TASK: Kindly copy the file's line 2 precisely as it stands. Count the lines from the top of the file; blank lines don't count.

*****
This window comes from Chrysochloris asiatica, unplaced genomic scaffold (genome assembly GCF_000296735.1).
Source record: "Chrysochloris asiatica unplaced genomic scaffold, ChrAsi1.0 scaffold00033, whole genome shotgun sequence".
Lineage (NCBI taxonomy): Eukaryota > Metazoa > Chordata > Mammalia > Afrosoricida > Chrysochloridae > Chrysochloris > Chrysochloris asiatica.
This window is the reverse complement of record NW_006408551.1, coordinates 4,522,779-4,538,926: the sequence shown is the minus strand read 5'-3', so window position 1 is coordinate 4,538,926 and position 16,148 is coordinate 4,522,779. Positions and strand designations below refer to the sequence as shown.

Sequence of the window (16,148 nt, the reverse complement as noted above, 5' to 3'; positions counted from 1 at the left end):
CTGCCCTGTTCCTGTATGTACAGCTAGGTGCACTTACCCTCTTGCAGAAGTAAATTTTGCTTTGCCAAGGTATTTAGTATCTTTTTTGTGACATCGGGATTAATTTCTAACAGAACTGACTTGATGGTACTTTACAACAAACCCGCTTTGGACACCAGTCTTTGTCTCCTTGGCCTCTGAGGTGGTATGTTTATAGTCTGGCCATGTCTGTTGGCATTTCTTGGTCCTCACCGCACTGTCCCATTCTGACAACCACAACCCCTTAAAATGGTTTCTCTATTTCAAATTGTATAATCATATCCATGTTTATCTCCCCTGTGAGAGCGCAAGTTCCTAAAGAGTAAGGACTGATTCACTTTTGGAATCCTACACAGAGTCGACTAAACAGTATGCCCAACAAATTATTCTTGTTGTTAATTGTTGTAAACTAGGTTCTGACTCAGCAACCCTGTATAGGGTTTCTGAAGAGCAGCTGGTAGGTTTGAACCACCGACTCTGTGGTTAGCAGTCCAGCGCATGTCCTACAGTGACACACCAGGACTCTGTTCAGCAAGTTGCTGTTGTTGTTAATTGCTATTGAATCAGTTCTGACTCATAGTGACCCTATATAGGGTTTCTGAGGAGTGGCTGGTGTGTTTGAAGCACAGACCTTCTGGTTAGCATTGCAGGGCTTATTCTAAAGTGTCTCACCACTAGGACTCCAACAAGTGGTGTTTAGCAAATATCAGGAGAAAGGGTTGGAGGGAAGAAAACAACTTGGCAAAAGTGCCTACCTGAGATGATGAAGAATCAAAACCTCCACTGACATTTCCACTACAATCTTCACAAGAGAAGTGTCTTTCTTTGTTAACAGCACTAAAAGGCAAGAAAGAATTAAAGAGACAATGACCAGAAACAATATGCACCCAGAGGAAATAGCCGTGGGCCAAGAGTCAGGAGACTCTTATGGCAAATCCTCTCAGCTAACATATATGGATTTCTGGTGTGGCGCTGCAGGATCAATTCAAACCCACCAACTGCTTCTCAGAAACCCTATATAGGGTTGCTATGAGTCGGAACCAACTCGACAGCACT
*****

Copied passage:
Source record: "Chrysochloris asiatica unplaced genomic scaffold, ChrAsi1.0 scaffold00033, whole genome shotgun sequence".